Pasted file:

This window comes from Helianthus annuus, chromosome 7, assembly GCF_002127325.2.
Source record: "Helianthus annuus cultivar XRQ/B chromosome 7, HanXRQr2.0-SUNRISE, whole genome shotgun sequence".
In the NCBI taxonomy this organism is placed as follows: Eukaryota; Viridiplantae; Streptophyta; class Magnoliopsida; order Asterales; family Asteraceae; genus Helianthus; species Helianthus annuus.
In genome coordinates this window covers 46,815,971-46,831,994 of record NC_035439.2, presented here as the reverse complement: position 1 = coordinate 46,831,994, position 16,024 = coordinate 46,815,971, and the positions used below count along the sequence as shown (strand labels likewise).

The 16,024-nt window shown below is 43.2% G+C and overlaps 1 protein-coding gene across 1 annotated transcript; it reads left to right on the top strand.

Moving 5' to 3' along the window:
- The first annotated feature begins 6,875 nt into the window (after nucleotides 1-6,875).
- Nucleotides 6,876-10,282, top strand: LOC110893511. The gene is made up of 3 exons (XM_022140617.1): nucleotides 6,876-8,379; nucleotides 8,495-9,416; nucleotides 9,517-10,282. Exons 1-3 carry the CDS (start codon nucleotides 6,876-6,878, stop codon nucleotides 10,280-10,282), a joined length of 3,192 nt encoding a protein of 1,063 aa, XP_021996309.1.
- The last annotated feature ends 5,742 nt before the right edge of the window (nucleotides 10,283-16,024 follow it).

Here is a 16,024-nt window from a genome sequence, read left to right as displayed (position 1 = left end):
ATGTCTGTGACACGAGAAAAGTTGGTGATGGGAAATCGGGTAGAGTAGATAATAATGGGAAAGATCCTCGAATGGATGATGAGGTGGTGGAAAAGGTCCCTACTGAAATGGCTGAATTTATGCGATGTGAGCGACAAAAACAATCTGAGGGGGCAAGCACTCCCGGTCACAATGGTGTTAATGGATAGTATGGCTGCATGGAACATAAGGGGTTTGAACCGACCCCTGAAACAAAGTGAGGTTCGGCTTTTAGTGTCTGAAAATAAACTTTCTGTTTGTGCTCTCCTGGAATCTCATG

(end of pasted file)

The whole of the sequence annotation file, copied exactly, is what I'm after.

This window comes from Helianthus annuus, chromosome 7, assembly GCF_002127325.2.
Source record: "Helianthus annuus cultivar XRQ/B chromosome 7, HanXRQr2.0-SUNRISE, whole genome shotgun sequence".
In the NCBI taxonomy this organism is placed as follows: Eukaryota; Viridiplantae; Streptophyta; class Magnoliopsida; order Asterales; family Asteraceae; genus Helianthus; species Helianthus annuus.
In genome coordinates this window covers 46,815,971-46,831,994 of record NC_035439.2, presented here as the reverse complement: position 1 = coordinate 46,831,994, position 16,024 = coordinate 46,815,971, and the positions used below count along the sequence as shown (strand labels likewise).

The 16,024-nt window shown below is 43.2% G+C and overlaps 1 protein-coding gene across 1 annotated transcript; it reads left to right on the top strand.

Moving 5' to 3' along the window:
- The first annotated feature begins 6,875 nt into the window (after nucleotides 1-6,875).
- Nucleotides 6,876-10,282, top strand: LOC110893511. The gene is made up of 3 exons (XM_022140617.1): nucleotides 6,876-8,379; nucleotides 8,495-9,416; nucleotides 9,517-10,282. Exons 1-3 carry the CDS (start codon nucleotides 6,876-6,878, stop codon nucleotides 10,280-10,282), a joined length of 3,192 nt encoding a protein of 1,063 aa, XP_021996309.1.
- The last annotated feature ends 5,742 nt before the right edge of the window (nucleotides 10,283-16,024 follow it).

Here is a 16,024-nt window from a genome sequence, read left to right as displayed (position 1 = left end):
ATGTCTGTGACACGAGAAAAGTTGGTGATGGGAAATCGGGTAGAGTAGATAATAATGGGAAAGATCCTCGAATGGATGATGAGGTGGTGGAAAAGGTCCCTACTGAAATGGCTGAATTTATGCGATGTGAGCGACAAAAACAATCTGAGGGGGCAAGCACTCCCGGTCACAATGGTGTTAATGGATAGTATGGCTGCATGGAACATAAGGGGTTTGAACCGACCCCTGAAACAAAGTGAGGTTCGGCTTTTAGTGTCTGAAAATAAACTTTCTGTTTGTGCTCTCCTGGAATCTCATG